The Republic of Cameroon is an independent state in western Africa bordered by Nigeria to the northwest; Chad to the northeast; the Central African Republic to the east; Congo-Brazzaville, Equatorial Guinea, and Gabon to the south; and the Atlantic Ocean to the southwest (see map). A German protectorate from 1884, the area was divided between France and Britain after World War I and known as the Cameroons. French influence remains strong in independent Cameroon, especially in Yaoundé, the capital.
Cameroon has a diverse topography. In the south a densely forested plateau extends from the Sanaga River to the Gabon border; a coastal plain separates these highlands from the Atlantic. Terrain in the central region rises gradually, culminating in the Adamawa (Adamaoua) Plateau. In the far north the land drops toward Lake Chad. Western Cameroon is mountainous; there Cameroon Mountain, the highest point in the country, rises to 4,070 m (13,354 ft). (In 1986, in a rare natural disaster, a release of carbon dioxide from Lake Nyos, in northwestern Cameroon, killed some 1,700 people. More than a decade later, the threat of additional lethal gas eruptions at Lake Nyos remained, despite efforts by scientists to eliminate the gas.)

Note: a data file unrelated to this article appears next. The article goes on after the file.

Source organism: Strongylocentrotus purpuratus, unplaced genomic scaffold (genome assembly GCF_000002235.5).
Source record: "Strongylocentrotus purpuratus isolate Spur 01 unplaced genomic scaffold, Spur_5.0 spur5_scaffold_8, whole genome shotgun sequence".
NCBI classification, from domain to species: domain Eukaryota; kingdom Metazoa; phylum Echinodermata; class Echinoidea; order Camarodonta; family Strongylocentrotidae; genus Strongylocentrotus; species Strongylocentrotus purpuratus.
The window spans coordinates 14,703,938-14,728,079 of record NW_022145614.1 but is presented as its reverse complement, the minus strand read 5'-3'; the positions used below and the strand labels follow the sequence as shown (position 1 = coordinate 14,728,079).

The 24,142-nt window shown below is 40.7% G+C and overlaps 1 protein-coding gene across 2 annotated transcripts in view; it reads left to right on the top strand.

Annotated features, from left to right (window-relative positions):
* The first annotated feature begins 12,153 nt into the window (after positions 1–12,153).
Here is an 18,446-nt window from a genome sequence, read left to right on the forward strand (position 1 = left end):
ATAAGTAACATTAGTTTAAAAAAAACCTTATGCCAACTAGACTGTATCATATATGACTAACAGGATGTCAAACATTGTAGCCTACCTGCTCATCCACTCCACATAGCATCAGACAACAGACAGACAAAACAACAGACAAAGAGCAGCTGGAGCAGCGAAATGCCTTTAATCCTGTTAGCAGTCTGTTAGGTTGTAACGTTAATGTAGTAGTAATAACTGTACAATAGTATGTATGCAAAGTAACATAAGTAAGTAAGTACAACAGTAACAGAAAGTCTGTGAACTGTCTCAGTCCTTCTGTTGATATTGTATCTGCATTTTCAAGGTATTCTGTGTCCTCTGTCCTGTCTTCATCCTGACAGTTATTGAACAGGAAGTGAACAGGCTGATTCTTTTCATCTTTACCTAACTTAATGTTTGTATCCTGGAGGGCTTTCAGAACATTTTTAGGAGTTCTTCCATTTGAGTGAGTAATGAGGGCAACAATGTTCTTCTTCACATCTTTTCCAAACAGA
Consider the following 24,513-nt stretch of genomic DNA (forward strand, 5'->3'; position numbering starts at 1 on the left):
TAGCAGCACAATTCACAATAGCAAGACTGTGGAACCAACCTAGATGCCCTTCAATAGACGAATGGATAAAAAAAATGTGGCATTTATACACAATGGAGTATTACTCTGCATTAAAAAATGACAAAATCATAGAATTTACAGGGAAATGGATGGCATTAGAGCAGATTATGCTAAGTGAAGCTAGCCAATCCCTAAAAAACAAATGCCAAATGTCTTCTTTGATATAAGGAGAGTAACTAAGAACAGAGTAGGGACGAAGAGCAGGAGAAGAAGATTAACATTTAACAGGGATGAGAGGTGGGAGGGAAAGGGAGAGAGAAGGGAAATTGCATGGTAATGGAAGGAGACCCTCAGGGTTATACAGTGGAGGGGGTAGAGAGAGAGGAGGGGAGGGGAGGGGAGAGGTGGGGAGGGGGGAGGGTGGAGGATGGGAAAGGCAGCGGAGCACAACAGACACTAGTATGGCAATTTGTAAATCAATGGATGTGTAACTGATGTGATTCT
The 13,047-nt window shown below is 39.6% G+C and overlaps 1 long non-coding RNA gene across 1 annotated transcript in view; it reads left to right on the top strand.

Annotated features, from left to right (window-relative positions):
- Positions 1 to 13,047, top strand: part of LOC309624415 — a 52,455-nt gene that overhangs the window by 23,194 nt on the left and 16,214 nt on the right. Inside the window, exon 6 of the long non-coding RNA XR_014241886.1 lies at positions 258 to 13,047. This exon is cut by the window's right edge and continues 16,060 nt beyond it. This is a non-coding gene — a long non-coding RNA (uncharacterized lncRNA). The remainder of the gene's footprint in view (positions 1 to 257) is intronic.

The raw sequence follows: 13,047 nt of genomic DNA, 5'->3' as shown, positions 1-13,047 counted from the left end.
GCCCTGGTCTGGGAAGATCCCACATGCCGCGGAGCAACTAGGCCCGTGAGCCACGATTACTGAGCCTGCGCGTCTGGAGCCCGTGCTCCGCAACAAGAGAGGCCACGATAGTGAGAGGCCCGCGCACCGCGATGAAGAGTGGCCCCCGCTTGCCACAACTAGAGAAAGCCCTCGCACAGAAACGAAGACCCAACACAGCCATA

The climate is tropical. Average temperatures range between 21° and 28° C (70° and 82° F). In the south, rains fall between April and November and are rare the rest of the year. The central zone has two dry seasons and two wet periods; in the north, rain falls only between May and October. Average annual rainfall ranges from 10,160 mm (400 in.) in the west to 386 mm (15.2 in.) in the north. Vegetation is correspondingly varied, and most species of African wildlife are also present. These are protected in several national parks and faunal reserves, including the Dja Faunal Reserve, which is a UNESCO World Heritage Site.
PEOPLE AND ECONOMY
Cameroonians belong to more than 150 ethnic groups that fall into two broad divisions. The northern savanna is home to cattle keepers and semipastoralist grain growers, most of whom are Muslims; the south shelters settled agricultural peoples. Although many southerners are Christians, most adhere to traditional African religions.